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Interview: How Dangerous Are Iran's Missiles?


A Shahab-3 long-range ballistic missile in a 2006 test

A Shahab-3 long-range ballistic missile in a 2006 test

Following Iran's announcement that it test-fired nine long-range and medium-range missiles, RFE/RL correspondent Jeremy Bransten spoke to Doug Richardson, editor of "Jane's Missiles and Rockets" magazine, about Iran's arsenal and its capabilities.

RFE/RL: One of the missiles Iran says it test-fired was a Shahab-3, with a range of 2,000 kilometers. Is this a new weapon or an improved version of an existing missile in the Iranian arsenal?

Doug Richardson: The Shahab-3 exists -- to the best of our knowledge -- in three versions. The basic missile had a range of about 1,300 kilometers; then they did a longer range version, which we call the Shahab-3A. And that has a range of about 1,500 to 1,800 kilometers. And we have also had reports of a Shahab-3B. There's not much hard information about it. But we understand the range of that to be 2,000 to 2,500 kilometers. So it sounds as if the recent test was a Shahab-3B.

RFE/RL:
How much damage could a Shahab-3 missile, carrying a maximum one-ton conventional payload, inflict?

Richardson: It would obviously cause a certain amount of severe damage around the point where the warhead lands. But the problem is that the accuracy is not high. Missile engineers use an expression: CEP -- Circular Error Probable. And what that means is that it's the size of a circle, which you could imagine on the terrain, and if you fire 100 missiles at the center of that circle, half will land in the circle and half will land out of it.

RFE/RL: And what is the CEP for the Shahab missile?

Richardson: CEP is the standard unit of missile accuracy and in the case of the Shahab, we think it's about 2,500 meters. That's 2.5 kilometers. So this is basically a weapon you would aim at a city rather than a specific point target. It just hasn't got the accuracy, as far as we know, to do point targets.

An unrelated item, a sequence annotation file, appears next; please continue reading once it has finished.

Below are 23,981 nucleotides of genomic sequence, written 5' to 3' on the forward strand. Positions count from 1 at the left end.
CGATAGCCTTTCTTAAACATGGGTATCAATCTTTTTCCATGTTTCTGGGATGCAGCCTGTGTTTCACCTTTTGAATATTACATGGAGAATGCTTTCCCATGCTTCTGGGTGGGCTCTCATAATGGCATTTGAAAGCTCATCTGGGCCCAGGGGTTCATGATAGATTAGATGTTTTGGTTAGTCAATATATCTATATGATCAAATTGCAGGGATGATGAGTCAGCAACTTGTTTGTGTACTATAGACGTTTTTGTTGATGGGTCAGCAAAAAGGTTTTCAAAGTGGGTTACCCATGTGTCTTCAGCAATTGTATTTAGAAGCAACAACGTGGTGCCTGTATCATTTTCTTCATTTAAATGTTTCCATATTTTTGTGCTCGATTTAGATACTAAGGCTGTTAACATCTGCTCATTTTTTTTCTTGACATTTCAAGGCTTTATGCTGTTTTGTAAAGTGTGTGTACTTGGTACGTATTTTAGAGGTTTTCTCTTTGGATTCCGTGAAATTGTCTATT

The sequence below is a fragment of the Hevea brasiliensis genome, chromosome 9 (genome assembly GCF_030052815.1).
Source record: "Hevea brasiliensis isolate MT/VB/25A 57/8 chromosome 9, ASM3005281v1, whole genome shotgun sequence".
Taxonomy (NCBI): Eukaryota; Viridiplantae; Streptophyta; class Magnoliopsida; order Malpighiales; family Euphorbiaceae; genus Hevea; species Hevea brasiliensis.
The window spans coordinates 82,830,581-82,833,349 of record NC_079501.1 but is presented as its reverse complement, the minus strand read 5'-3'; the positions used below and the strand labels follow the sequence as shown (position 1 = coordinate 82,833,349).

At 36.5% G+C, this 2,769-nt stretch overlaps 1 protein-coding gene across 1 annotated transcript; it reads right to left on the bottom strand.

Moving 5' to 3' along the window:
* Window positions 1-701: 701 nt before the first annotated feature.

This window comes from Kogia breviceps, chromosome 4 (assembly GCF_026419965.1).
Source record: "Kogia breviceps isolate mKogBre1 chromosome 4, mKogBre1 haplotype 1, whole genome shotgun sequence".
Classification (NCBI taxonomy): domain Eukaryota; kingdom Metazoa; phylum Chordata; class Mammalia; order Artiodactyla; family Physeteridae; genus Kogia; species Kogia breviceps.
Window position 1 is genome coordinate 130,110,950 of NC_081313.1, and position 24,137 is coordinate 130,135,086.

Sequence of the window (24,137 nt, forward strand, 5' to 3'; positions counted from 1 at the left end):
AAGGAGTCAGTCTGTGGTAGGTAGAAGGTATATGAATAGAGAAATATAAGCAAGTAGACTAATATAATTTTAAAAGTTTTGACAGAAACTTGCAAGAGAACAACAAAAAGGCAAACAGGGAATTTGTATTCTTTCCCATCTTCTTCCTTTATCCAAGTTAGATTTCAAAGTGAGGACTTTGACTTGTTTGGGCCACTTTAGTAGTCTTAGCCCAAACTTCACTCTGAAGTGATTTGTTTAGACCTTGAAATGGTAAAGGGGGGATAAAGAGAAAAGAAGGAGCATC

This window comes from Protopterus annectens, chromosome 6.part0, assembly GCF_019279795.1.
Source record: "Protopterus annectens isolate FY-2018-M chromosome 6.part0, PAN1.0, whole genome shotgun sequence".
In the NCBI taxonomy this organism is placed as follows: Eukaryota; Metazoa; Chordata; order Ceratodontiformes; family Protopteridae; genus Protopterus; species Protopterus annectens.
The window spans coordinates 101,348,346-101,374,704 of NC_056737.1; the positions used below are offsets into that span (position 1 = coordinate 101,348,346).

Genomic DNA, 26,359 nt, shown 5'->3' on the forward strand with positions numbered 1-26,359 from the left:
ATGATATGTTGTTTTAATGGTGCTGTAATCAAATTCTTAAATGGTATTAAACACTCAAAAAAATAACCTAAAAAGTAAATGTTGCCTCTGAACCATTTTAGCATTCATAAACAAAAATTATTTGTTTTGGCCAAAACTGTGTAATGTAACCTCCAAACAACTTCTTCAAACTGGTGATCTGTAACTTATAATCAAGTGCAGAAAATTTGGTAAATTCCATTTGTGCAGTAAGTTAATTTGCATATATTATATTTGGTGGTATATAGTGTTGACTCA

RFE/RL: So despite threats from Tehran that in case of a conflict, they would target the U.S. fleet in the Gulf, you’re saying they couldn’t aim the missile at ships?

Richardson: A missile like that, you're not going to use it against a moving target like a fleet. If the fleet had a base, a dockyard within missile range, you could certainly fire at that. But in terms of Tel Aviv, I think you best you could say is that you might hope to hit central Tel Aviv. It would not be practical to say: 'We're going to hit the Israeli Ministry of Defense in Tel Aviv.' They don't have that kind of accuracy.

RFE/RL: According to the latest U.S. intelligence estimates, Iran stopped working on its nuclear warhead program several years ago. What could they put in the warhead of the Shahab?

Richardson: You can use conventional high explosives, which would put it -- very ballpark -- in the performance of the German V-2 rockets that were fired at London during [World War II]. And so if you wanted an idea of destructive power, the historical record of the V-2 attacks on London would give you a good idea.

RFE/RL: Nazi Germany manufactured, and fired, some 3,000 V-2 rockets during World War II. How many Shahab missiles do the Iranians have?

Richardson: By early 2006, we thought there were something between 30 and 50 of these missiles, Shahab-3 missiles, in service -- a mixture of different versions, obviously.

RFE/RL: How does Iran’s arsenal compare to those of its neighbors?

Richardson:
They're probably the trend-setters for the area. The only other nation in the area which has weapons of similar power is Pakistan. Because originally the Shahab project started sometime, we think, around 1993 when Iran went into an agreement with North Korea -- and this is an agreement that Pakistan probably subsequently joined -- to take the SCUD missile, which everyone knows, and to scale it up, to use the same technology but make it bigger, to get a longer range. So for weapons of this performance class [in Asia], you're looking at Iran, North Korea, and Pakistan.

RFE/RL: What do we know about Iran’s future missile plans?

Richardson:
They were working on a bigger missile called the Shahab-4 and at one time they were insisting it wasn't a missile but a satellite launch vehicle. Then they announced it had been canceled. But all we got out of there were shadowy rumors about what it allegedly was going to be. We really don't have any hard information.
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